LGBTQ2S Parent Support Group forming in Sioux Lookout
Jesse Bonello - Staff Writer
Two Sioux Lookout residents are looking to provide help and education by starting a local LGBTQ2S Parent Support Group.
“There needs to be a lot of learning in terms of gender and sexual identity. It can be a confusing topic for some people, especially when we’ve been taught to learn everything in binaries. We need a safe space to ask questions, and we need a place where we’re going to do our best to be non-judgmental… I’m excited about it,” said Sylvia Davis, support group lead.
“I think it will be a chance for people to talk and ask questions. We’re going to have to slowly build a little library of resources. I have a few already where we can bring, set up, and let people borrow… I think we just need to find out our needs first, and we’re hoping to take this slowly and go from there,” Davis added.
“Not only parents, but it could also be caregivers. We also have boarding home parents who need that support, and they’re the ones who board high school students from up north. I know there’s a need for foster home parents who will also need that support, so it’s not just for parents,” said Angie Morris, support group lead.
Both Morris and Davis said the need for a parent support group was recognized during the Be Free Be Me 2SLGBTQ+ Conference in Nov. 2018. As parents of transgender children, the two are hoping to provide face-to-face support that they would’ve loved to have during their parenting journey.
“During the Be Free Be Me Conference, we were asked to do a parent portion and, out of that, there was a bigger need. It was identified by everybody there, including the coordinators of the event, that there was a bigger need for more parental support. The majority of us had gone through our own journey with our own kids, and agreed that it would’ve been good if we had that. That’s where the seed was planted,” said Morris.
“My kids are gay and transgender, so having people who are on the same journey, as a parent, nearby would’ve been very helpful. I found a Facebook support group for moms of LGBTQ+ kids, and they have a sub group for moms of transgender kids… I found support, but in online support, so face-to-face support is different. My kids are young-adults now and we kind of roughed through high school years, so I feel that I have a bit of experience and Angie (Morris) does too,” said Davis.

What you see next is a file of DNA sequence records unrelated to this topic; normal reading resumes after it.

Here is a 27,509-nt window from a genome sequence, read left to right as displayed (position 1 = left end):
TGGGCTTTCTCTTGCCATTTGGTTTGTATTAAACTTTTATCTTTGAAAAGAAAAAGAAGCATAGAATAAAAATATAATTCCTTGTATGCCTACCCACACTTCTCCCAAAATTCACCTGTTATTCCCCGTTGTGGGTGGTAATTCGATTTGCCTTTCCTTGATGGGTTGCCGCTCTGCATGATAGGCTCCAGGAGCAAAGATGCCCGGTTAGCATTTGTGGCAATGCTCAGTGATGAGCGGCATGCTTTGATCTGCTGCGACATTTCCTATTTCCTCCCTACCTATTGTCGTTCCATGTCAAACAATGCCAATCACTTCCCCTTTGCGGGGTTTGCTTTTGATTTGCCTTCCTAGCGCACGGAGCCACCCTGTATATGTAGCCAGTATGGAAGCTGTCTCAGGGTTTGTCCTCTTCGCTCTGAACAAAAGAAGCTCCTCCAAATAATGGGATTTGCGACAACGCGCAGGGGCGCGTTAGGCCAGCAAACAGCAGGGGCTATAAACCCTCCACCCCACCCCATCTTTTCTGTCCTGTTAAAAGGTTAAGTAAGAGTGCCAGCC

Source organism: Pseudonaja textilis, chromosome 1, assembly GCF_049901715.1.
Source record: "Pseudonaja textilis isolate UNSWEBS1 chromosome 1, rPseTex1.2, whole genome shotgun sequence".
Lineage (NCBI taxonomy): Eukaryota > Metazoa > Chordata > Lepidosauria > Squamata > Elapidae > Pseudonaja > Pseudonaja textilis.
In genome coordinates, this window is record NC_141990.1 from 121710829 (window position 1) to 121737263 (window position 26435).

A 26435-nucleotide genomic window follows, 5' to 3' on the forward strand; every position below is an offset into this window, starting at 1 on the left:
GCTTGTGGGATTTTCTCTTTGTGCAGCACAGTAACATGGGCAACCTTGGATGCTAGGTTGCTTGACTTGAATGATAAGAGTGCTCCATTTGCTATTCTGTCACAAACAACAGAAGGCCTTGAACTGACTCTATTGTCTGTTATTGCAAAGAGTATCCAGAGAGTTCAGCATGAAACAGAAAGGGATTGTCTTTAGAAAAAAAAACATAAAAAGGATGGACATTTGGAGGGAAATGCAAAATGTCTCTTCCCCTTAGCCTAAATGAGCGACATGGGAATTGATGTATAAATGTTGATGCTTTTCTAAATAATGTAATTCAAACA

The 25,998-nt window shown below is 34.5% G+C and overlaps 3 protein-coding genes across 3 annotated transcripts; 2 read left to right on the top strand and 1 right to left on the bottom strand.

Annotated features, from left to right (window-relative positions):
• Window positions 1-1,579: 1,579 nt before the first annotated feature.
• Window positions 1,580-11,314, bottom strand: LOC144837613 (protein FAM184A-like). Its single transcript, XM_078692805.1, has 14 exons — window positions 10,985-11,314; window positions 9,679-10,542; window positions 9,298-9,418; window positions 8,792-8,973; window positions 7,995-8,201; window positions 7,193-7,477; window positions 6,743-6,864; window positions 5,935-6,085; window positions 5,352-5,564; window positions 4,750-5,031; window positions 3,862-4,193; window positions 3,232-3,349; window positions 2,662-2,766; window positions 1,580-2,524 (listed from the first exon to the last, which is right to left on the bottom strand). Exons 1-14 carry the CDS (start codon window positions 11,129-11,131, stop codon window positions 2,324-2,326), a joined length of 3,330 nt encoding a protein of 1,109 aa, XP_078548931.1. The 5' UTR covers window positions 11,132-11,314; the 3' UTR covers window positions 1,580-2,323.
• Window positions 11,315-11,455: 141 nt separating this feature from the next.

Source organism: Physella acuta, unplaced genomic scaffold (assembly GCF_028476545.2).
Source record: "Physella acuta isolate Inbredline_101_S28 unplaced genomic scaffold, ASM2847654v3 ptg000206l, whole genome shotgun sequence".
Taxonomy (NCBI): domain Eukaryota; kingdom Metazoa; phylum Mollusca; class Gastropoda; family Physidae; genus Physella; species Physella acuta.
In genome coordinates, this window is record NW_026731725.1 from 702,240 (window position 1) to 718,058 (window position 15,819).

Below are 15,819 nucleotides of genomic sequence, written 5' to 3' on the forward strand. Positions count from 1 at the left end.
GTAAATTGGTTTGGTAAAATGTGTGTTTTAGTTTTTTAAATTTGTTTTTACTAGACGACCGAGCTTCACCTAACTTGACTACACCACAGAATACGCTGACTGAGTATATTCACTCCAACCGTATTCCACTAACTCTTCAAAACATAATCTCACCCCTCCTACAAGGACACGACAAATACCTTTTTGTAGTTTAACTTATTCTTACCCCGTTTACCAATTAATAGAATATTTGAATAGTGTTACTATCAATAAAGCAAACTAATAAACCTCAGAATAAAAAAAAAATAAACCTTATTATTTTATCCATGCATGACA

“I remember looking for a parent support group in the area like PFLAG because PFLAG is a known parent support group. The closest I could find was Kenora, and it’s hard to get to because it’s on a Tuesday evening,” she continued.
Davis said they’re hoping to have the group become classified as a PFLAG chapter.
According to their website, pflag.org, “PFLAG is the first and largest organization for lesbian, gay, bisexual, transgender, and queer (LGBTQ+) people, their parents and families, and allies. With over 400 chapters and 200,000 members and supporters crossing multiple generations of families in major urban centers, small cities, and rural areas across America, PFLAG is committed to creating a world where diversity is celebrated and all people are respected, valued, and affirmed.”
“If we fall under them (PFLAG), we will have a 1-800 for people to contact us. We have set up an email address,” said Davis.
“I want to encourage parents to support and love their kids in whatever journey their kids might be going through. Raising kids is hard, and then you throw gender and sexual identities in the mix… It’s a big challenge and all parents need that support,” she concluded.
Meetings are taking place once a month at 41 King Street, with the first meeting scheduled for Feb. 6 at 7 p.m.
For more information, contact firstname.lastname@example.org.